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Marriage Equality

It's in the Judge's Hands Now

It's in the Judge's Hands Now


Judge Vaughn Walker did not rule from the bench, but is expected to issue his decision soon. 

Upon taking the bench before a packed San Francisco federal courtroom on Wednesday, U.S. district court judge Vaughn R. Walker said that he wished the Proposition 8 trial would have moved faster than the six months it has taken to arrive at closing arguments.

"But June is, after all, the month for weddings," Walker quipped to courtroom laughter.

Walker did not rule from the bench in the case Wednesday, as some observers earlier this year had predicted he might do, but attorneys for two California gay couples who sued in federal court last year after they were denied marriage licenses passionately argued that the state has no legitimate interest in denying gay men and lesbians the right to marry. Perhaps not surprisingly, they used one defense expert witness's January testimony to bolster the point.

The historic weight of Wednesday's proceedings was easily felt both in and around the courthouse, from an early morning rally outside by gay rights activists, to high-profile attendees on both sides including San Francisco mayor Gavin Newsom and National Organization for Marriage president Maggie Gallagher, to the sheer number of public viewers scrambling for a seat in the overflow courtroom (court officials, overwhelmed by the crowd, had to issue a secret password to anyone needing a bathroom break and afraid of losing their seat upon returning).

Speaking before the court, attorney Theodore B. Olson, who took on the suit along with David Boies, his rival in the 2000 U.S. Supreme Court case Bush v. Gore, said that antigay forces have argued that gay marriage "is too novel an experiment. That is the essence of their case to the end of the trial: They just don't know whether same-sex marriage will harm the institution of marriage."

Plaintiffs' evidence presented in court, Olson said, proved otherwise: that same-sex couples marrying has no detrimental effect on heterosexuals marrying and raising children, and that the children of gay and lesbian couples fare better when their parents are able to marry. The latter point was made earlier this year under cross-examination by defense expert witness David Blankenhorn, whose testimony Olson referenced repeatedly during his closing arguments.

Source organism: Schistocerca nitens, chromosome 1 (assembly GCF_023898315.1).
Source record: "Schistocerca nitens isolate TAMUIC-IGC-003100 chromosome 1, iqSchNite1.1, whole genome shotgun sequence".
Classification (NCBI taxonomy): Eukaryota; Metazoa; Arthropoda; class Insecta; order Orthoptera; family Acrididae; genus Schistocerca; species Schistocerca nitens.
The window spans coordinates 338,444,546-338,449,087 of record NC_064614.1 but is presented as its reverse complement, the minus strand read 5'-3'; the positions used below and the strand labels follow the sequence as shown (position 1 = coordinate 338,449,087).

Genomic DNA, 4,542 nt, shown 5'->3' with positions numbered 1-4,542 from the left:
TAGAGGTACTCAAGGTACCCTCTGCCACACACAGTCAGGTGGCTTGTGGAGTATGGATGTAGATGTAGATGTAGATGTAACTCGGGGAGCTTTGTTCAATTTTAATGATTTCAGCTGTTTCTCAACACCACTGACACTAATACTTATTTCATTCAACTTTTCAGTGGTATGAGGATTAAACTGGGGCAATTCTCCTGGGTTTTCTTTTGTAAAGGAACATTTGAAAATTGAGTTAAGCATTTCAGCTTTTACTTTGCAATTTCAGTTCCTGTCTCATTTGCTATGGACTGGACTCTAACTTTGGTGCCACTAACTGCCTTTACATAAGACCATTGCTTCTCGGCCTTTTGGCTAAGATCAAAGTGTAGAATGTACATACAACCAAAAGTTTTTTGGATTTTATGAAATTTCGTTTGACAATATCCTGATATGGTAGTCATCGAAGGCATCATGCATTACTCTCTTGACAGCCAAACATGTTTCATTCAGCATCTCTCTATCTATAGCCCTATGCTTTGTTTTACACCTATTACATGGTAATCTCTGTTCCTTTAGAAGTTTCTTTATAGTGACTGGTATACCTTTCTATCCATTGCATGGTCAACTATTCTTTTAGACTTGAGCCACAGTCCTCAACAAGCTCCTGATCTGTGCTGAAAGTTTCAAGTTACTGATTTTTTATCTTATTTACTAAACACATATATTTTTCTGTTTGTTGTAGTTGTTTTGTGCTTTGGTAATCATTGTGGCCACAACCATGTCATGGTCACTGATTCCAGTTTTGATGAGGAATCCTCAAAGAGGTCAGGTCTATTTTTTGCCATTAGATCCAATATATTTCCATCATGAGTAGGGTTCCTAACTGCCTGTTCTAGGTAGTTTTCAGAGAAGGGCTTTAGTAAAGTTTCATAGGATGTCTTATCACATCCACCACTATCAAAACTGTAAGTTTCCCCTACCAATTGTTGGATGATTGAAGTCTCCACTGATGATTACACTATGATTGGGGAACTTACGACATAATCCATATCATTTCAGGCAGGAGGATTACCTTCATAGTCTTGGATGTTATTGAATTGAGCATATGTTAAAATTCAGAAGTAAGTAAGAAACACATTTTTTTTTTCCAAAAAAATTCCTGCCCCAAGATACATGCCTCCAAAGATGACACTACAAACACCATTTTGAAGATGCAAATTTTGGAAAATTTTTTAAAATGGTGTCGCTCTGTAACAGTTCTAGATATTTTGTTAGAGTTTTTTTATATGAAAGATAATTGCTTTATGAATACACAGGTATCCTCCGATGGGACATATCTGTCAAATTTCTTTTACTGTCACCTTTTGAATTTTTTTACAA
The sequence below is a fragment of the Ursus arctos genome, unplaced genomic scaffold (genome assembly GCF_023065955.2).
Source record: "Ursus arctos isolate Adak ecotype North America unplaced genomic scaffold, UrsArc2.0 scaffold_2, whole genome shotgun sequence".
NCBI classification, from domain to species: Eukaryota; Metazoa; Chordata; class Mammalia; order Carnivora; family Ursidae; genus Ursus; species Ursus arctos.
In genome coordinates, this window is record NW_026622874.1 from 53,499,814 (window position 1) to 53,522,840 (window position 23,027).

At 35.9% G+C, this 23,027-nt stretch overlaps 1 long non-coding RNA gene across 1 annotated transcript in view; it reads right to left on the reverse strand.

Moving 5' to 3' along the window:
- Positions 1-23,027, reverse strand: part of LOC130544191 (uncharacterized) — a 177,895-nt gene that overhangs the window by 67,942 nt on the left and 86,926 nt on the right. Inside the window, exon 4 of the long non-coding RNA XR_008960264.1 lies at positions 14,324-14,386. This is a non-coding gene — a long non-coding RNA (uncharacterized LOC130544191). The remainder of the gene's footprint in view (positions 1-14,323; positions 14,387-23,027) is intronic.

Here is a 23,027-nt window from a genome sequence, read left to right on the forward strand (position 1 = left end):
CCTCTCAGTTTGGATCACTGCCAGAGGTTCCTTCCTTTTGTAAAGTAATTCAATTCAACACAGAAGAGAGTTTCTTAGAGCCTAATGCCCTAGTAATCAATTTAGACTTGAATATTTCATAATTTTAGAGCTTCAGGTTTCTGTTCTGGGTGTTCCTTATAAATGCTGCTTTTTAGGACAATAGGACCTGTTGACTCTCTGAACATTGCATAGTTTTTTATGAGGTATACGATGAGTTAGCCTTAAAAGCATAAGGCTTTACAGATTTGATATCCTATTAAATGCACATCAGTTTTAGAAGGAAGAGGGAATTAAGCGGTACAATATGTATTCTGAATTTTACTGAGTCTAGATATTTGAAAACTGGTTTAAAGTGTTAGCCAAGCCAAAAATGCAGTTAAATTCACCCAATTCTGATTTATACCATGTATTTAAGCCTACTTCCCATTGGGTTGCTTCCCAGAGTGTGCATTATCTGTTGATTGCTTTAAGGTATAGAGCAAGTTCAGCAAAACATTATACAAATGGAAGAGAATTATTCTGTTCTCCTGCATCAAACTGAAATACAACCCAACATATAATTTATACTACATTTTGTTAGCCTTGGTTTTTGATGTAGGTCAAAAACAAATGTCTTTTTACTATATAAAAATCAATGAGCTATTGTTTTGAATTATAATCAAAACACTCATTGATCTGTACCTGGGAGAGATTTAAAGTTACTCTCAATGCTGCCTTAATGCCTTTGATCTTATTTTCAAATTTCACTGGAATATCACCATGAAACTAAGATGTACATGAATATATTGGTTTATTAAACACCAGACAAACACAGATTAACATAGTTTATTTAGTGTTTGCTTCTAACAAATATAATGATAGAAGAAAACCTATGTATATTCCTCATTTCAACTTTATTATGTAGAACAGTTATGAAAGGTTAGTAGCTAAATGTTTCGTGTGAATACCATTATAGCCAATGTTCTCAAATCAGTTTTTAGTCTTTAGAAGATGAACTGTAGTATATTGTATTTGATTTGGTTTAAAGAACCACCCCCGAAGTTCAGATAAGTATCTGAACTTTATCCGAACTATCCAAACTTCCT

"We have demonstrated during this trial that [Prop. 8] causes grave, permanent, irreparable, and totally unnecessary harm," Olson said. "We have improved the institution of marriage when we allowed interracial couples to get married. We have improved the institution of marriage when we allowed women to be equal partners in the martial relationship ... And we will improve the institution of marriage ... when we eliminate this terrible stigma."

Walker's wide-ranging questions to Olson during closing arguments included why domestic partnerships are inferior to marriage and whether the case would be different if California had never permitted same-sex marriage in the first place. Olson responded that domestic partnerships were, by definition, separate and unequal, lacking the symbolic import of marriage. He said that if his legal team were to present a similar case in a different state, the arguments would remain the same.

Defense attorney Charles Cooper spent much of his time before the court arguing that limiting marriage to opposite-sex couples was vital to maintaining "responsible procreation" in society. The state, he said, had a vested interest in "channeling" natural human impulses into the formation of enduring relationships suitable for raising children.

Cooper's emphasis on procreation as a fundamental reason to prohibit same-sex couples from marrying was, in fact, ultimately the winning strategy, NOM's Maggie Gallagher asserted. "It's the reason why marriage is that of husband and wife. And every court has upheld the right of the voters to define marriage in this way, as seeing responsible procreation as the primary justification," Gallagher told The Advocate.

Walker also asked Cooper whether the defense believes that the marriages of the approximately 18,000 same-sex couples who wed in California before voters passed Prop. 8 should be invalidated. Cooper replied that he had no issue with the existing marriages, unless they present to the state a constitutional "irreconcilable conflict."

"We have never disputed that gays and lesbians have been victims of a long and shameful history of discrimination," Cooper said. "But the fact of a history of discrimination is not by itself sufficient to warrant heightened judicial scrutiny."

Following court proceedings, defense attorneys denied claims that they had in effect boycotted the trial by presenting a dearth of expert witness testimony supporting their case. "The central overriding question is whether the issue before the court, which was before the people of California, should be decided by [Walker] or whether it should be decided by the people themselves," said Andy Pugno, general counsel for Yes on 8.

Gallagher did not predict a ruling in gay-marriage opponents' favor, regardless of the arguments presented by the defense. "Today, as throughout this trial, Judge Walker has convinced me that he will rule for same-sex marriage, probably on the grounds that it's a fundamental right and that it's gender discrimination subject to heightened scrutiny," she said. NOM is not a party to the litigation, though it is helping to raise money for the defense as the case moves forward, she said.

Appearing at a post-trial press conference with plaintiffs Kris Perry, Sandy Stier, Jeff Zarrillo, and Paul Katami, David Boies congratulated Olson on the day's proceedings, calling his arguments "the best I've heard in 45 years of practice."
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